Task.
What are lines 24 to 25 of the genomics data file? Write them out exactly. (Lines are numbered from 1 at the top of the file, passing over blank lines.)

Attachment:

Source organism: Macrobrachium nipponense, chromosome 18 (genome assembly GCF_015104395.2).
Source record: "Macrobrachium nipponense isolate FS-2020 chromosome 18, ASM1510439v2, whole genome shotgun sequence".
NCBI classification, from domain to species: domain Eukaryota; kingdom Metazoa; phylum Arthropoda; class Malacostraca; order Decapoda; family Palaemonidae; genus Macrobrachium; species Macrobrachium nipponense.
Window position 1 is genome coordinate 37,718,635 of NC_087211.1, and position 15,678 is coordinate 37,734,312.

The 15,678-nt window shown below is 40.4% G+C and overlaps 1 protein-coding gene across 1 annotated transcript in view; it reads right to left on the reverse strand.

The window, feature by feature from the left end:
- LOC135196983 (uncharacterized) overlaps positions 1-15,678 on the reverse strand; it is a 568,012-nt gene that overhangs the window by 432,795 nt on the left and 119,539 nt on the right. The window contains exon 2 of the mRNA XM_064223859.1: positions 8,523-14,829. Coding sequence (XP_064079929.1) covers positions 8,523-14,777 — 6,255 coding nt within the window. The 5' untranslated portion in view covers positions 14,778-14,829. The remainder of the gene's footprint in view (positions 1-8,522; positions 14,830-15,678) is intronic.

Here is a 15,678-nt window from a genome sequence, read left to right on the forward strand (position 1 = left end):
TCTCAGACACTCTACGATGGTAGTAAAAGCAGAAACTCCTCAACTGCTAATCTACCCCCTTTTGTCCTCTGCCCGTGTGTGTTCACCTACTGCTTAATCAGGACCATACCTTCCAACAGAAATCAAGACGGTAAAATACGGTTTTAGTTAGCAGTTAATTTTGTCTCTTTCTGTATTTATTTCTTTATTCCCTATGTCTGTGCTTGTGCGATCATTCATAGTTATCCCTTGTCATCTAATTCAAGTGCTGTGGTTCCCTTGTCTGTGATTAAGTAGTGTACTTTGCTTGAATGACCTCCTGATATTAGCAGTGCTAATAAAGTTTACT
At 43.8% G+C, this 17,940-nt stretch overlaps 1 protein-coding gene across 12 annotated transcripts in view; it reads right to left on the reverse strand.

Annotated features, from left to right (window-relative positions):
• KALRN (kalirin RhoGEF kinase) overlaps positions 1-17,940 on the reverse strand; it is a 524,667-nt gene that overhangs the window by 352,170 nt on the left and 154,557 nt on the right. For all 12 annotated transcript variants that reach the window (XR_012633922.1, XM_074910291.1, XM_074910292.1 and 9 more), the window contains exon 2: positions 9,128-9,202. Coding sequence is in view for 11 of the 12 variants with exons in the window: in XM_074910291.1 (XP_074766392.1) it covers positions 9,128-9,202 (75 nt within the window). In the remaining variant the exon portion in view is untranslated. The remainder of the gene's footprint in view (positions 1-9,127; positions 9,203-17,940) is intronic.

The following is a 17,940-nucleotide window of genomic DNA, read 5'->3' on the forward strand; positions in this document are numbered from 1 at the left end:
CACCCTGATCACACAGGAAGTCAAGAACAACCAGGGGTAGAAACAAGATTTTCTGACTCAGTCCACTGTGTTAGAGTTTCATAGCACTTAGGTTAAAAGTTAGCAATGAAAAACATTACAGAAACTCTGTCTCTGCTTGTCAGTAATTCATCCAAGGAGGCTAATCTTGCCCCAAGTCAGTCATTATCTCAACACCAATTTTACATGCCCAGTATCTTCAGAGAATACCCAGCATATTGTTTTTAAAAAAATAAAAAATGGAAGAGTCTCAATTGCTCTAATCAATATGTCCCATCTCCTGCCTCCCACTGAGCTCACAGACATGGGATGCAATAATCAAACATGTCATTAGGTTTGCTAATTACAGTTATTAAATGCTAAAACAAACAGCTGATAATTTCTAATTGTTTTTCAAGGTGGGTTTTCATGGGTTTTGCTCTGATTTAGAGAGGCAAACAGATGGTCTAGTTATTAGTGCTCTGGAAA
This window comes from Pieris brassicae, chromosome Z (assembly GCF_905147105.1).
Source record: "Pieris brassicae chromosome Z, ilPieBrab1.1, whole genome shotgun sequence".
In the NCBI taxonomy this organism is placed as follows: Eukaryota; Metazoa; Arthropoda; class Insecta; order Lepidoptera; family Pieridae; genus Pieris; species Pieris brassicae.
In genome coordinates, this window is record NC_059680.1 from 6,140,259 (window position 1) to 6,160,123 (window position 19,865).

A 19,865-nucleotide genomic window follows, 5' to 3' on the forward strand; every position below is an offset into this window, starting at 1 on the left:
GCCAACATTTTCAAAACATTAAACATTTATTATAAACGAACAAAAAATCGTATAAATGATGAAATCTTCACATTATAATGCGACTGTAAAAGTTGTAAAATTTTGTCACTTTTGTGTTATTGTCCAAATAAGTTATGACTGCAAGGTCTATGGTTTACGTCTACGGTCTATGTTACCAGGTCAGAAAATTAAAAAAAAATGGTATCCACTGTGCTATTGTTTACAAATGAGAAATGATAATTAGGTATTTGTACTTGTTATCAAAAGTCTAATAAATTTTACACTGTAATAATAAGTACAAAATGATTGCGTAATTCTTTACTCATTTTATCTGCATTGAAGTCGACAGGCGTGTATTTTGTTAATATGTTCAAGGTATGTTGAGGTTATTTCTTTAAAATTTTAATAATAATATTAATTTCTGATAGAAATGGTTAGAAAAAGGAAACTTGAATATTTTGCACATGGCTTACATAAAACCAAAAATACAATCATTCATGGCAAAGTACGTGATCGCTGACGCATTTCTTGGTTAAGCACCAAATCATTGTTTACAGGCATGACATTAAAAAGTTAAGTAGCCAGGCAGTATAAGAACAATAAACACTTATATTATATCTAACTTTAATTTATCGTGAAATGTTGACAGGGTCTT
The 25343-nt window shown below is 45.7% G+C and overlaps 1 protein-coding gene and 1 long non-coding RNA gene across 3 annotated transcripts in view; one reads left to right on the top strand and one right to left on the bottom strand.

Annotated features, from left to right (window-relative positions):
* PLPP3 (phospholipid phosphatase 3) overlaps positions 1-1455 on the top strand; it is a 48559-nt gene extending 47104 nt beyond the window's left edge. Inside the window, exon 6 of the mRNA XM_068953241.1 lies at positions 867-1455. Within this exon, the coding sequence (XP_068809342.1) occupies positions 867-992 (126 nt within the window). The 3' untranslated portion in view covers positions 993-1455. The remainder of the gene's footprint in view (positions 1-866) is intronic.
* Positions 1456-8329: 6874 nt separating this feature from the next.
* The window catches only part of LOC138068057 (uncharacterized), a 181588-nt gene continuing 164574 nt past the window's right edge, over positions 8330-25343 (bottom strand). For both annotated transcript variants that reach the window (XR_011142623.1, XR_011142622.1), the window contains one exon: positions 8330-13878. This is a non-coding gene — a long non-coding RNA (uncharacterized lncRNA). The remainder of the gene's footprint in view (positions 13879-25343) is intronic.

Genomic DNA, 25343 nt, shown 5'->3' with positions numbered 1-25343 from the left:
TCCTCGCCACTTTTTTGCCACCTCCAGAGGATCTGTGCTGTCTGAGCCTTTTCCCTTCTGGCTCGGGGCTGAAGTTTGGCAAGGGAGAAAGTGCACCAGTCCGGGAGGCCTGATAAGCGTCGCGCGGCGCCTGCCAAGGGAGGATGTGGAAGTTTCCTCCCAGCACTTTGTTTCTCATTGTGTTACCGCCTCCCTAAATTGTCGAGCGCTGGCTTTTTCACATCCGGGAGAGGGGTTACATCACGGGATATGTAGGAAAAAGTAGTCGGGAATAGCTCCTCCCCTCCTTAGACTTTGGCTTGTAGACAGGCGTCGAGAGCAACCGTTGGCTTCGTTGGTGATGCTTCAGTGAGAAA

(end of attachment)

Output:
* Positions 1456-8329: 6874 nt separating this feature from the next.
* The window catches only part of LOC138068057 (uncharacterized), a 181588-nt gene continuing 164574 nt past the window's right edge, over positions 8330-25343 (bottom strand). For both annotated transcript variants that reach the window (XR_011142623.1, XR_011142622.1), the window contains one exon: positions 8330-13878. This is a non-coding gene — a long non-coding RNA (uncharacterized lncRNA). The remainder of the gene's footprint in view (positions 13879-25343) is intronic.